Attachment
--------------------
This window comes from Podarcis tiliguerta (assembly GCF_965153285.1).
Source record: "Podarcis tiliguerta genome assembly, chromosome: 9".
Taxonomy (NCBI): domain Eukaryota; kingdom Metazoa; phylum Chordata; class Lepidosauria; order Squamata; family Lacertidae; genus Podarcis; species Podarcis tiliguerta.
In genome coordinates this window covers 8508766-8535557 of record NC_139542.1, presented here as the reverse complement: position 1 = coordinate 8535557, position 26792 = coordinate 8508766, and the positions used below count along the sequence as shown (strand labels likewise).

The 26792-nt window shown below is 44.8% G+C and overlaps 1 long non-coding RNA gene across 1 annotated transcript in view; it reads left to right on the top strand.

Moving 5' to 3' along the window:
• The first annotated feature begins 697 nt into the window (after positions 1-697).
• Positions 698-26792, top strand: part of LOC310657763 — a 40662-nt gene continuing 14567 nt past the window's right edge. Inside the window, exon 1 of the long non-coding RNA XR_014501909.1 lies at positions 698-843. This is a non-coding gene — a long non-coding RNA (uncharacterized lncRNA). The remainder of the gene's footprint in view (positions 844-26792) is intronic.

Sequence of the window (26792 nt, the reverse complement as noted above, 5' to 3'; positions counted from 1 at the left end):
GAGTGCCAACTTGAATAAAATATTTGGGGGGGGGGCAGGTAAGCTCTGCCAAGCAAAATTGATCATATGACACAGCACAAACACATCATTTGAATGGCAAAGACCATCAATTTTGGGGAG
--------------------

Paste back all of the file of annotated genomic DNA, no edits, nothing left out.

This window comes from Podarcis tiliguerta (assembly GCF_965153285.1).
Source record: "Podarcis tiliguerta genome assembly, chromosome: 9".
Taxonomy (NCBI): domain Eukaryota; kingdom Metazoa; phylum Chordata; class Lepidosauria; order Squamata; family Lacertidae; genus Podarcis; species Podarcis tiliguerta.
In genome coordinates this window covers 8508766-8535557 of record NC_139542.1, presented here as the reverse complement: position 1 = coordinate 8535557, position 26792 = coordinate 8508766, and the positions used below count along the sequence as shown (strand labels likewise).

The 26792-nt window shown below is 44.8% G+C and overlaps 1 long non-coding RNA gene across 1 annotated transcript in view; it reads left to right on the top strand.

Moving 5' to 3' along the window:
• The first annotated feature begins 697 nt into the window (after positions 1-697).
• Positions 698-26792, top strand: part of LOC310657763 — a 40662-nt gene continuing 14567 nt past the window's right edge. Inside the window, exon 1 of the long non-coding RNA XR_014501909.1 lies at positions 698-843. This is a non-coding gene — a long non-coding RNA (uncharacterized lncRNA). The remainder of the gene's footprint in view (positions 844-26792) is intronic.

Sequence of the window (26792 nt, the reverse complement as noted above, 5' to 3'; positions counted from 1 at the left end):
GAGTGCCAACTTGAATAAAATATTTGGGGGGGGGGCAGGTAAGCTCTGCCAAGCAAAATTGATCATATGACACAGCACAAACACATCATTTGAATGGCAAAGACCATCAATTTTGGGGAG